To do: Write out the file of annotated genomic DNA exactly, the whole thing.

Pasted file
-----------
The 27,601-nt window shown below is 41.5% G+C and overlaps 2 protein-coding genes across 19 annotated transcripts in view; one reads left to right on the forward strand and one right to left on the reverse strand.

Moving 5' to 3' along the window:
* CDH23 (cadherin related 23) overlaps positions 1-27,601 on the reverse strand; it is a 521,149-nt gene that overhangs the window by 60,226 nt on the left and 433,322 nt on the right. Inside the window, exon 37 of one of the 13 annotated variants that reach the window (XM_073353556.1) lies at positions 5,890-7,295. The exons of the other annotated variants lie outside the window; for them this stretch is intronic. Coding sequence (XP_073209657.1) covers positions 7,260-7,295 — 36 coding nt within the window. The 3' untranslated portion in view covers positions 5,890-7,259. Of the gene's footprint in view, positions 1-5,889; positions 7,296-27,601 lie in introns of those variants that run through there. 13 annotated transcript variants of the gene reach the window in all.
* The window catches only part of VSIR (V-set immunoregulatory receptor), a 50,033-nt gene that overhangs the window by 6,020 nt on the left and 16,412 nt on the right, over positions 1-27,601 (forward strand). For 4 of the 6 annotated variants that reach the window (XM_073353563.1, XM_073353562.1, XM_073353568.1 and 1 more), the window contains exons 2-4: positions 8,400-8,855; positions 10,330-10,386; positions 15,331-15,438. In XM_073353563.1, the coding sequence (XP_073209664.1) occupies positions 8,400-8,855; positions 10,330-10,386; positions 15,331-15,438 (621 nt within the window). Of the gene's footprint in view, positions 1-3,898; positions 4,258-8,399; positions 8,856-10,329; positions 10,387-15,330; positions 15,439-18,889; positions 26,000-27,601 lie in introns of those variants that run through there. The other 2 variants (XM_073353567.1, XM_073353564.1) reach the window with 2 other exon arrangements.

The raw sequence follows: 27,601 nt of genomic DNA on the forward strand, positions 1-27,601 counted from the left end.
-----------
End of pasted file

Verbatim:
The 27,601-nt window shown below is 41.5% G+C and overlaps 2 protein-coding genes across 19 annotated transcripts in view; one reads left to right on the forward strand and one right to left on the reverse strand.

Moving 5' to 3' along the window:
* CDH23 (cadherin related 23) overlaps positions 1-27,601 on the reverse strand; it is a 521,149-nt gene that overhangs the window by 60,226 nt on the left and 433,322 nt on the right. Inside the window, exon 37 of one of the 13 annotated variants that reach the window (XM_073353556.1) lies at positions 5,890-7,295. The exons of the other annotated variants lie outside the window; for them this stretch is intronic. Coding sequence (XP_073209657.1) covers positions 7,260-7,295 — 36 coding nt within the window. The 3' untranslated portion in view covers positions 5,890-7,259. Of the gene's footprint in view, positions 1-5,889; positions 7,296-27,601 lie in introns of those variants that run through there. 13 annotated transcript variants of the gene reach the window in all.
* The window catches only part of VSIR (V-set immunoregulatory receptor), a 50,033-nt gene that overhangs the window by 6,020 nt on the left and 16,412 nt on the right, over positions 1-27,601 (forward strand). For 4 of the 6 annotated variants that reach the window (XM_073353563.1, XM_073353562.1, XM_073353568.1 and 1 more), the window contains exons 2-4: positions 8,400-8,855; positions 10,330-10,386; positions 15,331-15,438. In XM_073353563.1, the coding sequence (XP_073209664.1) occupies positions 8,400-8,855; positions 10,330-10,386; positions 15,331-15,438 (621 nt within the window). Of the gene's footprint in view, positions 1-3,898; positions 4,258-8,399; positions 8,856-10,329; positions 10,387-15,330; positions 15,439-18,889; positions 26,000-27,601 lie in introns of those variants that run through there. The other 2 variants (XM_073353567.1, XM_073353564.1) reach the window with 2 other exon arrangements.

The raw sequence follows: 27,601 nt of genomic DNA on the forward strand, positions 1-27,601 counted from the left end.